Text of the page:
Getting kids to do what parents want them to do can be particularly problematic when the child is disabled. However, expectations of developmentally appropriate contributions in the home/society and developmentally appropriate self care are key to preparing for successful transition to adulthood.
Clinicians can facilitate this process by:
  • explaining the importance of children having appropriate levels of independence;
  • reviewing appropriate expectations given the child's level of development/function; and
  • teaching parents behavioral techniques to motivate their child.

The clinician may want to involve a psychologist for family therapy or child counseling when any of the following are observed:
  • parents' expectations remain impoverished (e.g., vulnerable child syndrome, lack of resolution with the child''s diagnosis);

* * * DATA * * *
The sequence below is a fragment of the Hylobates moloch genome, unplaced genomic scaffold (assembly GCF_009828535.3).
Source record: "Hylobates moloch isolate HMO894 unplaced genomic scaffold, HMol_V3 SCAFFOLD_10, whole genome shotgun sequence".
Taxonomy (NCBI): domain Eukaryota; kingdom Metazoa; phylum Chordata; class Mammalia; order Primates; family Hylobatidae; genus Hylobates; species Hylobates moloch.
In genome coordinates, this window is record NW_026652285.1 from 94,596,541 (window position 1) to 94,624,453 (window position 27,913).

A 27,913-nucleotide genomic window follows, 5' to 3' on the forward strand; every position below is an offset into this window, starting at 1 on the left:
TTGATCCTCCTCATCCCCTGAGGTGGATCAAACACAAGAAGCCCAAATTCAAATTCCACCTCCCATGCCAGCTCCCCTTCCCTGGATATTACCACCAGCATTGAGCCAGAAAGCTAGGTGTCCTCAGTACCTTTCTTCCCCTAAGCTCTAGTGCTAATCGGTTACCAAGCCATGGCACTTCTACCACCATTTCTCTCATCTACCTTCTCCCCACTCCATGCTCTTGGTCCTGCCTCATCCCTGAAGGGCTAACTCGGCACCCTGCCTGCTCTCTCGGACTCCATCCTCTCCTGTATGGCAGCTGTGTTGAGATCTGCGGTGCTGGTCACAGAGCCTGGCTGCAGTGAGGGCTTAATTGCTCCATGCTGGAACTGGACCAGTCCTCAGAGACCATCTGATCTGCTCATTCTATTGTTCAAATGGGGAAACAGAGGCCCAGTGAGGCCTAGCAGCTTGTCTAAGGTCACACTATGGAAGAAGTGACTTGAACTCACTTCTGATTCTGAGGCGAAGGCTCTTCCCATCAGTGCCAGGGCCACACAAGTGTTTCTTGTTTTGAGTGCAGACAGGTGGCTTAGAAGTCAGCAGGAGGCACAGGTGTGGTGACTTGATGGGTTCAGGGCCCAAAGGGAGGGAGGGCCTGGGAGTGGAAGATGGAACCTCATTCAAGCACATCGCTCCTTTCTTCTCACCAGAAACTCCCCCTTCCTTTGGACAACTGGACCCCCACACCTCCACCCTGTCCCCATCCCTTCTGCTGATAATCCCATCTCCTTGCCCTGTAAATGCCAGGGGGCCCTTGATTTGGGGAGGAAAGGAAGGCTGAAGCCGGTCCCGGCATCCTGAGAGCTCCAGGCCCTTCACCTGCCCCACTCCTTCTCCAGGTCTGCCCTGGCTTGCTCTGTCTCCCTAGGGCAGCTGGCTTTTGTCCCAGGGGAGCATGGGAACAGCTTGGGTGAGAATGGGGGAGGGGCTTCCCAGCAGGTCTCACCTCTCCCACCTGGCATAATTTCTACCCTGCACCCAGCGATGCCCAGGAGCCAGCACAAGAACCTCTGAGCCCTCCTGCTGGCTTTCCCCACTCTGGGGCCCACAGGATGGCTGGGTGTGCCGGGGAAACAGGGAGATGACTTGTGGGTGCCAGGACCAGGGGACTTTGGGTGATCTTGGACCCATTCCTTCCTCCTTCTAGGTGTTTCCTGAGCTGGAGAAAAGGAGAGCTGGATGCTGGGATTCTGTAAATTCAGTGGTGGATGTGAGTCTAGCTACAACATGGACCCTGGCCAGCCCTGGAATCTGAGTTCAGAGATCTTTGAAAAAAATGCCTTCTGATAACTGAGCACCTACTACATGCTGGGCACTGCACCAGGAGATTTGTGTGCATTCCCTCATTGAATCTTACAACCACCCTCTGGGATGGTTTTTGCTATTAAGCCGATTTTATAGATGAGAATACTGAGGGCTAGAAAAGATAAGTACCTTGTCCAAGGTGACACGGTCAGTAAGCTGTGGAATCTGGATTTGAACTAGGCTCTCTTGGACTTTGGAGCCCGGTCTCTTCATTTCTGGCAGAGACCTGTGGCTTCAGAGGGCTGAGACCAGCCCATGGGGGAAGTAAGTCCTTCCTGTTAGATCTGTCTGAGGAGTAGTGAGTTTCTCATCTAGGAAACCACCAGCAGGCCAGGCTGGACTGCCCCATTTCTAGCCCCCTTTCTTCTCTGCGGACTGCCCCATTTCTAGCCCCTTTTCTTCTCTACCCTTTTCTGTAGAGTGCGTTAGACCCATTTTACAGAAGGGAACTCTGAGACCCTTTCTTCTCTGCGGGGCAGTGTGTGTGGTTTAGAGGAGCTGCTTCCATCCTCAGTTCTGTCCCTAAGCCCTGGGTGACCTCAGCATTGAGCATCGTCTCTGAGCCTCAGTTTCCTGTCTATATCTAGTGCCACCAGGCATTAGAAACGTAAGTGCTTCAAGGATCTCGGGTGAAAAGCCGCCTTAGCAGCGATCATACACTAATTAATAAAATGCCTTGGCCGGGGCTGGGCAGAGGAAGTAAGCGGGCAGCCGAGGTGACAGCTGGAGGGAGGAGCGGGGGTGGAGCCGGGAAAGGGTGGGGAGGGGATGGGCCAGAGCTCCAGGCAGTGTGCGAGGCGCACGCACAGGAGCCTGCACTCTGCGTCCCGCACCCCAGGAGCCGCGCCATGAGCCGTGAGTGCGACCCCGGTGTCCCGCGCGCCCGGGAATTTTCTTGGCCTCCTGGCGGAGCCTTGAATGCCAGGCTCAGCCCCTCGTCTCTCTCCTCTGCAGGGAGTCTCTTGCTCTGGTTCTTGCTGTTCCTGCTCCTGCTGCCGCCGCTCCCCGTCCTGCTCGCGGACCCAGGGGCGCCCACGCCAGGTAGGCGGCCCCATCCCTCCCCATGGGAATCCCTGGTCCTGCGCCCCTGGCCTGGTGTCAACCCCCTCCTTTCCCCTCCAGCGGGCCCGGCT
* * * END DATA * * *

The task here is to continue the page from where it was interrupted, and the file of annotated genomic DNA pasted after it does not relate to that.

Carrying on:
• excessive conflict persists between the child and parent; and
  • the child has persistent refusal to attain ability-appropriate goals despite intervention by the Medical Home.
For a useful tool for helping parents with motivation, click out and print: Getting Kids Motivated.

Authors & Reviewers

Initial publication: October 2008; last update/revision: May 2011
Current Authors and Reviewers:
Author: Lisa Samson-Fang, MD